As the holy day of Yom Kippur brings 5772 to its official close and truly begins 5773, I have been thinking about the greatest lesson I have learned during the past year. There is no question that the most significant message I take with me into 5773 is not to judge people by their externals.

In 5772 I witnessed people in ultra-Orthodox garb committing the most despicable, anti-religious acts imaginable; I also came to know many individuals whose external appearance conveyed nothing spiritual or religious who are very spiritual and love Judaism. It was also enlightening to have gotten to know hundreds of ultra-Orthodox Jews who, like me, want nothing more than to become part of Israeli society while maintaining their religious devotion.

During 5772 I become good friends with a man named Shmuel Pappenheim. He is a member of the Toldot Aharon hasidic sect — complete with the grey or gold striped long coat — which I always assumed represented a closed-minded, non-embracing Jew. While Shmuel is anti-Zionist and I fervently disagree with this perspective, he is certainly not hateful. He loves all Jews, wants the ultra-Orthodox to join the workforce and is open to the idea of army service, especially for those who cannot study day and night.

During 5772 I developed a relationship with Yair Lapid. I had always assumed that Lapid was a non-believer who was anti-Haredi and even anti-religious. Then I went to hear him speak. Not once, not twice, but numerous times. I also had the opportunity to sit with him alone. Through these encounters, all those pre-conceived notions and judgments came crumbling down, as I slowly got to know a soulful, spiritual, God-believing, Jew and a lover of the Land of Israel. He is a leader with great vision and passion to set our country and people back on the right path and a human being who I have come to respect and admire.

I am sure many readers are not convinced — not about Pappenheim and not about Lapid. Here is a quote from Pappenheim, as reported by Yair Ettinger of Haaretz on December 30, 2011:

Shmuel Pappenheim (photo credit: YouTube)

Shmuel Pappenheim (photo credit: YouTube)

This week I spoke before a Scout troop in Jerusalem, alongside a representative of Yisrael Hofshit [Be Free Israel, an organization that works to advance religious freedom and other democratic values], who denounced ultra-Orthodox extremism. I told her she was missing the entire point. Israel’s ultra-Orthodox public has begun to understand that it needs to take its fate into its hands. There are thousands of ultra-Orthodox in the army, in academia, in the free professions. Are they telling us we’re in a religious war? On the contrary. The religious public is heading toward something great, and the rabbis’ attempts to stop this are like the rooster running in circles after being beheaded.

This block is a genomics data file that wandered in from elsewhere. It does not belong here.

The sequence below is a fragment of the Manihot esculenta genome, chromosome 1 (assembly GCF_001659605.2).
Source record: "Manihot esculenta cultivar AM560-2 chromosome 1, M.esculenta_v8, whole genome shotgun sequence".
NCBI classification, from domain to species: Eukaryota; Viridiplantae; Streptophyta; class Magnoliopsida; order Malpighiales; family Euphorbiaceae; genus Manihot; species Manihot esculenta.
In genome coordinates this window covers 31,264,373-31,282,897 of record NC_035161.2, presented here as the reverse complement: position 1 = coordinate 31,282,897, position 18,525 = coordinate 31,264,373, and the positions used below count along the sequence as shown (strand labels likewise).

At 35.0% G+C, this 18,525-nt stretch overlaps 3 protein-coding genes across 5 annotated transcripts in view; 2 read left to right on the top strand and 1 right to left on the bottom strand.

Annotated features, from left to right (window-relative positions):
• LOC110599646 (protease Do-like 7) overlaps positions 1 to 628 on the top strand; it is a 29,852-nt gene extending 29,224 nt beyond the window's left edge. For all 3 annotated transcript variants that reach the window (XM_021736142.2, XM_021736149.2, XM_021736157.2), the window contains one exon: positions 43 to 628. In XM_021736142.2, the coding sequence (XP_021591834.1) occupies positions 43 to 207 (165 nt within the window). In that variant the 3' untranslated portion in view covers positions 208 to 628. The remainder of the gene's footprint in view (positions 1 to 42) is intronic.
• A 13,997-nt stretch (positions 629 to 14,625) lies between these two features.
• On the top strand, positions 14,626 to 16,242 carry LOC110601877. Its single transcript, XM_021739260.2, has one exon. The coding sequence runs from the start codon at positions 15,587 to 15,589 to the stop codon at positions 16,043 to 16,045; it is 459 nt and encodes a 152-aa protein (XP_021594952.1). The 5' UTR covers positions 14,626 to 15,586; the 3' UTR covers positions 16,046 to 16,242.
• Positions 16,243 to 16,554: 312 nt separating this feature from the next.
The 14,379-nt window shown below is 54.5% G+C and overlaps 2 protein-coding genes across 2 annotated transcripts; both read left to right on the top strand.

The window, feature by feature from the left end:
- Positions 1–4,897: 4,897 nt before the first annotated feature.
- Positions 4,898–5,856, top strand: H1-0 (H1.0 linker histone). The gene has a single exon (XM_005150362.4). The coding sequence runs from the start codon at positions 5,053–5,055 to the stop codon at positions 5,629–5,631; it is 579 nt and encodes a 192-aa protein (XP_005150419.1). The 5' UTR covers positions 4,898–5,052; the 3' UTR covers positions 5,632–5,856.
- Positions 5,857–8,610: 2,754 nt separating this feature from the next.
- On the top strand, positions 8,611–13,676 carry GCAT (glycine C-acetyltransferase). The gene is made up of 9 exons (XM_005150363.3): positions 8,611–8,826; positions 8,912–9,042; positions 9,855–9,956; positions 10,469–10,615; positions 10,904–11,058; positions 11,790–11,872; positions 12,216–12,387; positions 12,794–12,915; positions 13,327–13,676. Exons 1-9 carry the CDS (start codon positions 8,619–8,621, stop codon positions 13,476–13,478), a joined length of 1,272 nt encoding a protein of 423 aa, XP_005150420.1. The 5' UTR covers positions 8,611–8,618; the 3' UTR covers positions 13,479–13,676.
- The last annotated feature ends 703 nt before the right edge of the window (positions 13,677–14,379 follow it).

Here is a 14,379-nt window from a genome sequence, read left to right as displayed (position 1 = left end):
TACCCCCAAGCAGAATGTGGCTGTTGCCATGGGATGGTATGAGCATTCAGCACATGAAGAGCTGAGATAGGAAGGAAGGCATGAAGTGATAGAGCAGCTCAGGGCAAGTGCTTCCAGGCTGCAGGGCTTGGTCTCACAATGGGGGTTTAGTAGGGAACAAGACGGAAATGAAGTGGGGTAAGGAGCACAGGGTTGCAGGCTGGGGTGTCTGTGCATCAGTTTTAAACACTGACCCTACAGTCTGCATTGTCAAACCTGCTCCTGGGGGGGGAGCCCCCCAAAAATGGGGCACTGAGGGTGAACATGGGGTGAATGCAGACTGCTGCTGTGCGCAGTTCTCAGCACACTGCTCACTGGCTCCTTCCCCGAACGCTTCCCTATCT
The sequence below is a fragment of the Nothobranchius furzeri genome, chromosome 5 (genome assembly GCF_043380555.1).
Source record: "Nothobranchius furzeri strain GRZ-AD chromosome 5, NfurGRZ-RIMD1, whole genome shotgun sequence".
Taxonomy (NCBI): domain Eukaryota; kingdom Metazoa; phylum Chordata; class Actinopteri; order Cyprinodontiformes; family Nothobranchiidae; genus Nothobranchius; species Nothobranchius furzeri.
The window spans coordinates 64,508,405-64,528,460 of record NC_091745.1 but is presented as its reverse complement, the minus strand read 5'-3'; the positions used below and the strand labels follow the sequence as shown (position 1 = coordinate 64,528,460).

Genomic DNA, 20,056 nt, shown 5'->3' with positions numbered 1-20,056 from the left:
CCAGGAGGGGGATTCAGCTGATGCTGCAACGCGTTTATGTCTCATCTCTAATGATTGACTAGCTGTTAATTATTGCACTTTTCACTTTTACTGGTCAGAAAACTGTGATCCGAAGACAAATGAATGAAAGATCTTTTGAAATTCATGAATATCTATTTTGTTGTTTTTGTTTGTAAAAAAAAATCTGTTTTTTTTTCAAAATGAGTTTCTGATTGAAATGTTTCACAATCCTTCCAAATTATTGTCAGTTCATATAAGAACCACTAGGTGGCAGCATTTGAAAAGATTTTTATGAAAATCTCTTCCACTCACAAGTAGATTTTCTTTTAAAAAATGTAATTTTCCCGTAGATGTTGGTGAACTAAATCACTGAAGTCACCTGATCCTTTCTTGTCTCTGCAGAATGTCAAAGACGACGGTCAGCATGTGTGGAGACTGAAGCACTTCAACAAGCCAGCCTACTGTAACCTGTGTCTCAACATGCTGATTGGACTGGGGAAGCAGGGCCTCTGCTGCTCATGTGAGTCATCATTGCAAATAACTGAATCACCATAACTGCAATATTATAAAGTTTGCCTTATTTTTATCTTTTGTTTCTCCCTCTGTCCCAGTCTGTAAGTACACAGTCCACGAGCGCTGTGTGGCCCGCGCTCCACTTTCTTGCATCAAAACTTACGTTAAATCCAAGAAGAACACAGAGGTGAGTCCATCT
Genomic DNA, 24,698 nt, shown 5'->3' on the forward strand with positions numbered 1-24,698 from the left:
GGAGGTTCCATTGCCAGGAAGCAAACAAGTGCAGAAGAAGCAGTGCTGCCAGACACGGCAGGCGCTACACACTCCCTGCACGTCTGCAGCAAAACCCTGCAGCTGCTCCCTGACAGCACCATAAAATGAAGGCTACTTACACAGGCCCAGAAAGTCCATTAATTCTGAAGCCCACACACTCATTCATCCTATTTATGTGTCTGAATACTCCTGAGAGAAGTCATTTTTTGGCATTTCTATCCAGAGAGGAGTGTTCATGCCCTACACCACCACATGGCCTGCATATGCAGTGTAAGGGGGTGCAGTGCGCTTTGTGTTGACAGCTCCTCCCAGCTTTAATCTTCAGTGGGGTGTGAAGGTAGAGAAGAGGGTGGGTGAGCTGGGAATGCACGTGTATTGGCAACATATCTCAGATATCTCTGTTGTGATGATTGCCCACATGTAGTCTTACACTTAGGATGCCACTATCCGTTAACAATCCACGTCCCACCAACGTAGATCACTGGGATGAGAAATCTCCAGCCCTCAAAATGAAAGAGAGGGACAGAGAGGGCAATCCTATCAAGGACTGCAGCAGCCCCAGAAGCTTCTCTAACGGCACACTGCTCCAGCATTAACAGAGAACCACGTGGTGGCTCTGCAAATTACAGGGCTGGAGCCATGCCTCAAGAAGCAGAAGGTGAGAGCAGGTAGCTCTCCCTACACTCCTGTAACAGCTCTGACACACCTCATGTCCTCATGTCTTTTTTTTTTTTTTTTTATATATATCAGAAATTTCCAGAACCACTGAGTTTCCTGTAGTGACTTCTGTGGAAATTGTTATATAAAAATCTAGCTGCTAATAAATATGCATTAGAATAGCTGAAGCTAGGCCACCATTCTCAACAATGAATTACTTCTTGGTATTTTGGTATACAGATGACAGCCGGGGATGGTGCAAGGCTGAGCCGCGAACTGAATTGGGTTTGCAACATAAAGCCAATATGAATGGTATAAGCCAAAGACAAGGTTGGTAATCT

This is just one example of hundreds, if not thousands of Pappenheim’s statements that don’t up match with what his externals would seem to indicate about him. He also puts his words into action. He runs an employment agency, volunteers as an ambulance driver for MDA and even joined me in a solidarity visit to the Latrun monastery after it was vandalized by Jews.

I know that people don’t believe Lapid is any different from all they may have heard about him. Most of them are unaware of his hundreds of columns and statements which counter all of these claims.

The following excerpts from his Yom Kippur column in Israel’s leading newspaper, Yediyoth Ahronoth, published just a few days ago, serve as a prime example:  

Yair Lapid (photo credit: Yonatan Sindel/Flash90)

Yair Lapid (photo credit: Yonatan Sindel/Flash90)

Haughtiness is the reason why we so desperately need Yom Kippur. It enables all those who think that they alone understand God to ask for forgiveness. Because the God of Israel decided, as is the norm with Him, to help save ourselves from our greatest and most negative weaknesses, and gave us this holiest day in Judaism to prevent us from falling into this abyss… The ability to ask for forgiveness is also the ability to accept others despite the fact that they are different…God sent us to synagogue on this day so we can provide answers to our souls regarding the question of “where have we strayed?”  I see this directive and am filled with awe and respect for this divine wisdom, because people who ask themselves, “Where have I strayed?” are inherently better than those who tell themselves, “I am right!”

Can the author of these words, which one could expect to hear on Yom Kippur night from the spiritual leaders of the most religious rabbinic seminaries, really be anti-God and -religion?  Can the person who has repeatedly explained that he is not anti-Haredi and whose plans show that he is not anti-Haredi be legitimately judged as being anti-Haredi?  Can the leader who has called for the Tanach to be taught in all Jewish schools with passion, in order to inculcate our children with a love for our heritage, really be labeled as anything other than one who loves Judaism?

I went into 5772 having had negative impressions of both Shmuel Pappenheim and Yair Lapid. I leave 5772 as a friend of both, and with deep respect for both.

Photo credit: Michael Lipkin

It is my hope and prayer that all of us use this Yom Kippur to ask God for forgiveness for judging and not respecting others, and that 5773 be a year in which we stop judging others by their externals, reach out beyond the external barriers, and break them down in order to enable us to build a stronger, more unified Jewish people and State of Israel.  

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